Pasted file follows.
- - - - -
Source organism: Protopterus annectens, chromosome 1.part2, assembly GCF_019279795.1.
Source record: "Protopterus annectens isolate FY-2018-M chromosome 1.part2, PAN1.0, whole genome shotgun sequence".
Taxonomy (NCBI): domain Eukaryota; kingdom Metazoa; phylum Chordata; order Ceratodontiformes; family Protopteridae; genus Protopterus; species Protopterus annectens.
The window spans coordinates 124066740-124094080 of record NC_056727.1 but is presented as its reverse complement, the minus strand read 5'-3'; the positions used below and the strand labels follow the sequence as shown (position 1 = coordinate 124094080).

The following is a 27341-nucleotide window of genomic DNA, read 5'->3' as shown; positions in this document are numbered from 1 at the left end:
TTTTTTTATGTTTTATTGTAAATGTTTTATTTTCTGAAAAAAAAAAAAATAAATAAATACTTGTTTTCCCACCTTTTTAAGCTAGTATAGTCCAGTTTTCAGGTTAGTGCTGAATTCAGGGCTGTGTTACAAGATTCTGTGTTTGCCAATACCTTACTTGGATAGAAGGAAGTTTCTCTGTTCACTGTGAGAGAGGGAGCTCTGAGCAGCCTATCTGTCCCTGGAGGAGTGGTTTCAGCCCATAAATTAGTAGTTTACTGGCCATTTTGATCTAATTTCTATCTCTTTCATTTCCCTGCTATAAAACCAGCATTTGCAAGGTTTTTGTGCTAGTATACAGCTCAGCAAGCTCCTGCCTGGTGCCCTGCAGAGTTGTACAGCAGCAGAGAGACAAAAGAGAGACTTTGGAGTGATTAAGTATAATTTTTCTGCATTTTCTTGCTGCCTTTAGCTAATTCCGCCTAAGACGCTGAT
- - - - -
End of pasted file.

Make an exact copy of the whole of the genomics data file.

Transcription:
Source organism: Protopterus annectens, chromosome 1.part2, assembly GCF_019279795.1.
Source record: "Protopterus annectens isolate FY-2018-M chromosome 1.part2, PAN1.0, whole genome shotgun sequence".
Taxonomy (NCBI): domain Eukaryota; kingdom Metazoa; phylum Chordata; order Ceratodontiformes; family Protopteridae; genus Protopterus; species Protopterus annectens.
The window spans coordinates 124066740-124094080 of record NC_056727.1 but is presented as its reverse complement, the minus strand read 5'-3'; the positions used below and the strand labels follow the sequence as shown (position 1 = coordinate 124094080).

The following is a 27341-nucleotide window of genomic DNA, read 5'->3' as shown; positions in this document are numbered from 1 at the left end:
TTTTTTTATGTTTTATTGTAAATGTTTTATTTTCTGAAAAAAAAAAAAATAAATAAATACTTGTTTTCCCACCTTTTTAAGCTAGTATAGTCCAGTTTTCAGGTTAGTGCTGAATTCAGGGCTGTGTTACAAGATTCTGTGTTTGCCAATACCTTACTTGGATAGAAGGAAGTTTCTCTGTTCACTGTGAGAGAGGGAGCTCTGAGCAGCCTATCTGTCCCTGGAGGAGTGGTTTCAGCCCATAAATTAGTAGTTTACTGGCCATTTTGATCTAATTTCTATCTCTTTCATTTCCCTGCTATAAAACCAGCATTTGCAAGGTTTTTGTGCTAGTATACAGCTCAGCAAGCTCCTGCCTGGTGCCCTGCAGAGTTGTACAGCAGCAGAGAGACAAAAGAGAGACTTTGGAGTGATTAAGTATAATTTTTCTGCATTTTCTTGCTGCCTTTAGCTAATTCCGCCTAAGACGCTGAT